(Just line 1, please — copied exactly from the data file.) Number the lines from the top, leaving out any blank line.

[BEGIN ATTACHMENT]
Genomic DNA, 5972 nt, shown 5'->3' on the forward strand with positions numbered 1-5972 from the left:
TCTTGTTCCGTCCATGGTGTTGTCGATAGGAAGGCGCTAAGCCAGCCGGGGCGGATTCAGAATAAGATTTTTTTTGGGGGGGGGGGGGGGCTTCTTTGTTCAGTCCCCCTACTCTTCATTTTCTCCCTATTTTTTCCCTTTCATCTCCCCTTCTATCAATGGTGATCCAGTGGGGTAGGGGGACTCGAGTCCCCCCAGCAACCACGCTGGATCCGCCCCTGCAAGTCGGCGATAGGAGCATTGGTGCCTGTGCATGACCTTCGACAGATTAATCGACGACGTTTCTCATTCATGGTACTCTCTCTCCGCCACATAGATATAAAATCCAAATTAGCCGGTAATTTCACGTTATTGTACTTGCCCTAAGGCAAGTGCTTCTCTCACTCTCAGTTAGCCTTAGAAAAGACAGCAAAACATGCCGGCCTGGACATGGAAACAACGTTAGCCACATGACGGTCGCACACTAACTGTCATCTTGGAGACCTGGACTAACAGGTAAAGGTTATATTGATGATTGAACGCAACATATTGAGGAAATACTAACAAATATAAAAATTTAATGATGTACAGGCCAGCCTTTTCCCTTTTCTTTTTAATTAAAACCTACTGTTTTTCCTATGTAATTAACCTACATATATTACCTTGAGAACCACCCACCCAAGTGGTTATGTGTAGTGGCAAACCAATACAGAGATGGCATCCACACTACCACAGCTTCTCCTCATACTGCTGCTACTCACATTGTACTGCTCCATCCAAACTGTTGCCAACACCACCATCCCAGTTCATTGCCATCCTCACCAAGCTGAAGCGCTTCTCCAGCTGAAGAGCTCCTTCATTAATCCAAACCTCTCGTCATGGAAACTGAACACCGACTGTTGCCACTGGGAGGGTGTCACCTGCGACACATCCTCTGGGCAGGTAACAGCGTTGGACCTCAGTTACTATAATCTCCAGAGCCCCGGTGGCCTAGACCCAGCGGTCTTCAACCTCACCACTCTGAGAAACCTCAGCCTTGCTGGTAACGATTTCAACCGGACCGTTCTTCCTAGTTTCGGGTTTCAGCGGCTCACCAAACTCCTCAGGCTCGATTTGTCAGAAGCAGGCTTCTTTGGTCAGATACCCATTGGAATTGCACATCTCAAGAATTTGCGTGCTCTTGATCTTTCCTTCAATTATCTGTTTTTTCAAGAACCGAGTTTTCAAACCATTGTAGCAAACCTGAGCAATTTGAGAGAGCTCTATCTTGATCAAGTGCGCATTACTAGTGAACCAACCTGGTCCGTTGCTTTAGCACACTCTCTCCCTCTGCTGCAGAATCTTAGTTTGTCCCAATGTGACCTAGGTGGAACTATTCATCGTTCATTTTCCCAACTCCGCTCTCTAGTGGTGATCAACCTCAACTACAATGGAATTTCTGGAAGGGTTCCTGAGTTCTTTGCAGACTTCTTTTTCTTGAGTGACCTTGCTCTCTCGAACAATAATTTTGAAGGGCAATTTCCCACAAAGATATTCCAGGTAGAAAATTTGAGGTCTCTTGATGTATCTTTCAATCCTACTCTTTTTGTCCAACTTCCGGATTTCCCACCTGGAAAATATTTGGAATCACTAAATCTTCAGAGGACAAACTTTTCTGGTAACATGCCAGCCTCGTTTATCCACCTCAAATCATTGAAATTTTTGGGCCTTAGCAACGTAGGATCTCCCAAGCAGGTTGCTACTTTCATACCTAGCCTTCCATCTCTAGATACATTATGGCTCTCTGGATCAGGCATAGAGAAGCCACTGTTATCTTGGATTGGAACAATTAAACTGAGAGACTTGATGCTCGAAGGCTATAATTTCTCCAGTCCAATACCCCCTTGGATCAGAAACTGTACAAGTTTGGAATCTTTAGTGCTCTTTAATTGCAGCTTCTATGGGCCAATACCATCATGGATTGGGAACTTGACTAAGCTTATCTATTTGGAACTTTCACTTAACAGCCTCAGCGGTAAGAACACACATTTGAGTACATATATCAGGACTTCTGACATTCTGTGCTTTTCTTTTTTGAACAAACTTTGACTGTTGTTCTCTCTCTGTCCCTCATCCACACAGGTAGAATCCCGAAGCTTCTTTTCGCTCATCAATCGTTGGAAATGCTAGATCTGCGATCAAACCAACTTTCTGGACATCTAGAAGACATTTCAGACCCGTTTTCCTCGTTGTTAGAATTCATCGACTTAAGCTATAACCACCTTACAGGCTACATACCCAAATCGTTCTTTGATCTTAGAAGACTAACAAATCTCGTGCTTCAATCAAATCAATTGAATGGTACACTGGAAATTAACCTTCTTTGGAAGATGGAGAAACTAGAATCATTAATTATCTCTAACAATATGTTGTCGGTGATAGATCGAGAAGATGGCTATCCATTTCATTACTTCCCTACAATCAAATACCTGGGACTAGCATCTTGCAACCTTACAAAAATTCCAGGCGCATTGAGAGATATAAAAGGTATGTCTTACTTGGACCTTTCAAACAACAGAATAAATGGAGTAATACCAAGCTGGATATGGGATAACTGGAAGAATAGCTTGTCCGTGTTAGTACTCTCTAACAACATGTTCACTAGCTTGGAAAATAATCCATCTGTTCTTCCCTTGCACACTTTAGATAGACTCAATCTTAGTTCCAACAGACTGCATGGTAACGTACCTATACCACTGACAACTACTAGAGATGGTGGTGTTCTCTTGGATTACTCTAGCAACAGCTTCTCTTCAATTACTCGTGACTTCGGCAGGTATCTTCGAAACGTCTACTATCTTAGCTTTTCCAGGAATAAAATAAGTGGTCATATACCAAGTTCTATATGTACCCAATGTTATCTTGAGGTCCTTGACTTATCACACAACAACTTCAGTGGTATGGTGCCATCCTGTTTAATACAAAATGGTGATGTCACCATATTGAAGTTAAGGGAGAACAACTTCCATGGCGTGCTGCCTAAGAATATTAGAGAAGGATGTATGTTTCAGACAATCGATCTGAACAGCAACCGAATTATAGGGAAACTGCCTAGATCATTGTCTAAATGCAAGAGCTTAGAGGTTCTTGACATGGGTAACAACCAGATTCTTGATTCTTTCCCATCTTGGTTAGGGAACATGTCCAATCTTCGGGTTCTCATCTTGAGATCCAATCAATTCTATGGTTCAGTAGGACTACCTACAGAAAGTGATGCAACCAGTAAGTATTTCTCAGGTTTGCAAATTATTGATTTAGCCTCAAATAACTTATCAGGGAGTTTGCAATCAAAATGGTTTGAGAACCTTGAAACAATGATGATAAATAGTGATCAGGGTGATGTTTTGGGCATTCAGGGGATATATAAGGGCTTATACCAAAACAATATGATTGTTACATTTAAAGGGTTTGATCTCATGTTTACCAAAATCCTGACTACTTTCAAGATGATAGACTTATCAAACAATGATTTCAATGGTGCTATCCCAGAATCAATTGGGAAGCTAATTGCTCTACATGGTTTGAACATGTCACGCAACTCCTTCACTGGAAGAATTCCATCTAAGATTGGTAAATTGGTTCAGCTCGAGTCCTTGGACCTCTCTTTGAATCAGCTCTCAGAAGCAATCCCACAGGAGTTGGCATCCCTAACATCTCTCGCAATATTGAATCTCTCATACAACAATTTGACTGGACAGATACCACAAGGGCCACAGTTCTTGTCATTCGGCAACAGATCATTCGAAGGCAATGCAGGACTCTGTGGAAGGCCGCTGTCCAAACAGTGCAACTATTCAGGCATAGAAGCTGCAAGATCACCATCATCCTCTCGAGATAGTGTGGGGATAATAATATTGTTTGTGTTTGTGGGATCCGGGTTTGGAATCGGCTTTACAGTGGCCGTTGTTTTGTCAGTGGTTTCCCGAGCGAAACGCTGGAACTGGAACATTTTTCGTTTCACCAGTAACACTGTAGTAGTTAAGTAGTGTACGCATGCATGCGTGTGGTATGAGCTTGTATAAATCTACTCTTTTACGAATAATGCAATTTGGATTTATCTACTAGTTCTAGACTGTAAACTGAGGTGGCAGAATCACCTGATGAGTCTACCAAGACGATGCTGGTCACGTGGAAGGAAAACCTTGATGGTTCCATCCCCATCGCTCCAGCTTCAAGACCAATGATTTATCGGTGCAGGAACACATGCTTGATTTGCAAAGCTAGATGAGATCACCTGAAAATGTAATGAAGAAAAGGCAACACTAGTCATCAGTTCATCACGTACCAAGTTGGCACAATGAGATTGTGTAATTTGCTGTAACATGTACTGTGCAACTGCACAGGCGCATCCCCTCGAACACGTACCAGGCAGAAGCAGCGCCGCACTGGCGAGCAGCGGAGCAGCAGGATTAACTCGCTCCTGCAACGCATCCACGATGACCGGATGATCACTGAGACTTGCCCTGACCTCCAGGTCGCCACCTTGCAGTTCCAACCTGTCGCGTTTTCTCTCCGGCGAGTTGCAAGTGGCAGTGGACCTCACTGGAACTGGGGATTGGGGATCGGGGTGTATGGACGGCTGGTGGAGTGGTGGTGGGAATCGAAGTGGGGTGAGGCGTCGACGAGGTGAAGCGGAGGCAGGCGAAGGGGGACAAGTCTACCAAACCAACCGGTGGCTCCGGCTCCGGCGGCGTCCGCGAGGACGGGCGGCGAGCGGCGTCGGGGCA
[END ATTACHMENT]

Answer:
Genomic DNA, 5972 nt, shown 5'->3' on the forward strand with positions numbered 1-5972 from the left: